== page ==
As a business owner, it is safe to assume you would do anything for your business to succeed. However, how many of your team members would do the same? This key factor is why designing employee incentives such as a profit-sharing plan can help increase productivity while your staff remains loyal to your brand.
The main requirement for your company to thrive long-term is to empower your staff to treat it like it is theirs. Your wins become their wins and vice versa. Helping them establish ownership will make workers more accountable as their roles become better defined by their contributions.
This article will detail the benefits of establishing a profit-sharing plan, the different types of programs, how it differs from a 401K plan, and other options to consider.
Benefits of Profit-Sharing
A profit-sharing plan is an employer-sponsored contribution plan where the employer contributes pre-tax dollars to an employee’s account based on their business profitability. Companies of all different sizes can offer these plans, and this benefit is entirely up to the employer’s discretion.
As we slowly wade through the great resignation, one can surmise that when organizations share profits with their team members, this helps increase employee retention. Business owners can also attach a vesting schedule where a certain percentage is attained each year.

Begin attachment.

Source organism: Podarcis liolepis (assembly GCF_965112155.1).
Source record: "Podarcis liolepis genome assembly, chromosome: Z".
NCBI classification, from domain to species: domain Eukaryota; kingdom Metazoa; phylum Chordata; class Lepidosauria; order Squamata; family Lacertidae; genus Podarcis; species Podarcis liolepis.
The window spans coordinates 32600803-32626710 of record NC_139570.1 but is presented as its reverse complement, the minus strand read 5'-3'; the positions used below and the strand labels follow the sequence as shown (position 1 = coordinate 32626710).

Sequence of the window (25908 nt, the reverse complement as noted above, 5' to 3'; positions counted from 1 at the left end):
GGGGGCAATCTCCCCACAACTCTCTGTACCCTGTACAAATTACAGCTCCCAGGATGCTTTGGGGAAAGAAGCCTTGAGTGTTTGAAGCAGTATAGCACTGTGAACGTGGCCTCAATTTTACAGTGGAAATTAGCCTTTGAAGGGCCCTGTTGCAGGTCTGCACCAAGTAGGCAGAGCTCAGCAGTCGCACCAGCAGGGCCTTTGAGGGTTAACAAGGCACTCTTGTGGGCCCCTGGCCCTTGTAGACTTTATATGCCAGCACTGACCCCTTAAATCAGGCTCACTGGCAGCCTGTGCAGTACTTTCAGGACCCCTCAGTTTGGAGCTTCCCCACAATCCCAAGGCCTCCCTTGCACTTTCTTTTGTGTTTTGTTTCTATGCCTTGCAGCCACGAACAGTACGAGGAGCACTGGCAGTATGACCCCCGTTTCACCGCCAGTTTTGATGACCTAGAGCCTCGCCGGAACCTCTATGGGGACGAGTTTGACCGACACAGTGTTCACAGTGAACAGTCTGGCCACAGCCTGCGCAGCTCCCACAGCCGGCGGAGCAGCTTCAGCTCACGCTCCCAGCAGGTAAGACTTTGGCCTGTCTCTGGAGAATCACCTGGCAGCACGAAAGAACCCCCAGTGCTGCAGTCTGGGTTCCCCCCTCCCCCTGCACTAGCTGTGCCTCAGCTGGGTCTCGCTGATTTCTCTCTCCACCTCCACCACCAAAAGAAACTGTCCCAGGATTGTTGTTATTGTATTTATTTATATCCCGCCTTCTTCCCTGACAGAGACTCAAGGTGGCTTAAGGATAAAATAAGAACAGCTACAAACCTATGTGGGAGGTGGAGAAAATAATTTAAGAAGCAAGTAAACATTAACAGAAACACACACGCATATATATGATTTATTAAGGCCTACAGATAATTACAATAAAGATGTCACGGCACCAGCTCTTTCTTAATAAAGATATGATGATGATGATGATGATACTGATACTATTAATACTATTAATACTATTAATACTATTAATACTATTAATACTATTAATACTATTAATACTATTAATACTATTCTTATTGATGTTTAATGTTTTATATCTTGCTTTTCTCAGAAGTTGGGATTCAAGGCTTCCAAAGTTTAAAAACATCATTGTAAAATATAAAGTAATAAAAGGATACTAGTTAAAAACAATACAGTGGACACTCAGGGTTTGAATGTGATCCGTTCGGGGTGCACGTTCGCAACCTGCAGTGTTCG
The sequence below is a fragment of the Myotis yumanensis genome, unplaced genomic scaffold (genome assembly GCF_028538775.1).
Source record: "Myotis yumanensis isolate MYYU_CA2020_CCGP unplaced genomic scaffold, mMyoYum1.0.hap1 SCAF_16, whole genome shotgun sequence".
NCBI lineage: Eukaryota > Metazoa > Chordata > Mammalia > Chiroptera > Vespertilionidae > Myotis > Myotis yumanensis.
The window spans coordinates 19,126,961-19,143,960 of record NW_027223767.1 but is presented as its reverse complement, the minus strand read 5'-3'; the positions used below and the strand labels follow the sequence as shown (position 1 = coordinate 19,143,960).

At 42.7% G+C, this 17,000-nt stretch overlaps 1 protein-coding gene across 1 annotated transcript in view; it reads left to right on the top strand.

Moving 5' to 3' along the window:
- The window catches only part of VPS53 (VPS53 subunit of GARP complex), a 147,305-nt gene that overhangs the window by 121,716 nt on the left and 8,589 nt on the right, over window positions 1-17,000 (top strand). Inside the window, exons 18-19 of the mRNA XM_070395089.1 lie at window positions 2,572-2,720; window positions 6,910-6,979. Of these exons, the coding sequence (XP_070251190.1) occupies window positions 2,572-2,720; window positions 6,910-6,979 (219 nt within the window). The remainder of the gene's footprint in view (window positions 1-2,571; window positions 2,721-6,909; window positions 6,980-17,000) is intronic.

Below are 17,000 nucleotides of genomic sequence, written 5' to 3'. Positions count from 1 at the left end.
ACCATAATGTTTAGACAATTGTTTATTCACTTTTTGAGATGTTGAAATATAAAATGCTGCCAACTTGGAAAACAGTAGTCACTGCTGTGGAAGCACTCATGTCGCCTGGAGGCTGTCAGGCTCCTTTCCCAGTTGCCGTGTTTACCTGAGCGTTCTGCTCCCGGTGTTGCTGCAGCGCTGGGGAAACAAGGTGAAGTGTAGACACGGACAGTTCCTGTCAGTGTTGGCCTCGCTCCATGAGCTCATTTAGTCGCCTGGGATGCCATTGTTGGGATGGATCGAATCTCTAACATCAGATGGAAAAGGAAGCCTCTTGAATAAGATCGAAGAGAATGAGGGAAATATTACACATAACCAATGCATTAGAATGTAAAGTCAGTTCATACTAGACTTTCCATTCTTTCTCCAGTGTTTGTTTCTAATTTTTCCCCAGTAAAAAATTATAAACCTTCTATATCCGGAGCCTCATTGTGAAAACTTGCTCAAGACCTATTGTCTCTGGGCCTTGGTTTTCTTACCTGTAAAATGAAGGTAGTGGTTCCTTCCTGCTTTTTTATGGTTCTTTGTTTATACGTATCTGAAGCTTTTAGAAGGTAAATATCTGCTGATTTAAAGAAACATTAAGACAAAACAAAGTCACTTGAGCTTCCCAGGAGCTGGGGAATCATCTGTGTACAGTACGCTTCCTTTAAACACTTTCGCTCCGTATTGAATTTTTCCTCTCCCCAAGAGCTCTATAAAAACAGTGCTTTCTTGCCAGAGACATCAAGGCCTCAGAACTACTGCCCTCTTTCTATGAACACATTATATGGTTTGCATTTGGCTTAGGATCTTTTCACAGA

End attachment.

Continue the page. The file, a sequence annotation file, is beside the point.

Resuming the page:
Besides employee retention, this added benefit also saves on taxes. If your company has had a successful year, implementing this plan will reward your employees without adding extra payroll taxes. As an added benefit, employees can also save on income taxes if they put this contribution towards their retirement, thus reducing their adjusted gross income.
Finally, studies show that productivity levels increase when your personnel can partake in the profit margins they are creating. When team members are directly impacted through their efforts and hard work rather than only being compensated for their time, they are more motivated to go that extra mile.
Types of Plans
There are four different types of profit-sharing plans you can use to reward your employees.
1. Deferred Profit Sharing Plan (DPSP)
With this plan, the employer shares the profits made from the business with all the employees enrolled. These funds are managed by a plan’s trustee, which can gain more considerable investments over time. This money may be withdrawn partly or entirely within the first two years of membership.
2. Cash Profit Sharing Plan (CPSP)
A cash profit plan involves paying a portion of profits directly to your employees that are taxed as regular income. Business owners may make disbursements in stock rather than cash, especially if you have a vesting program. CPSP can be a good incentive for younger employees who prefer having more money now versus retirement.
3. Employee Stock Ownership Plan (ESOP)
An ESOP enables employees to have ownership in the company either given to them or the opportunity for them to purchase. This plan type encourages team members to do what’s best for shareholders since the employees themselves own this stock.
4. 401K Plan
A 401K or retirement plan can be defined as a type of profit-sharing plan that has tax advantages to the saver. There are two basic types of 401Ks traditional and Roth. These differ primarily in how they’re taxed. Keep in mind, once money goes into a 401K, it is difficult to withdraw before retirement without paying taxes and penalties.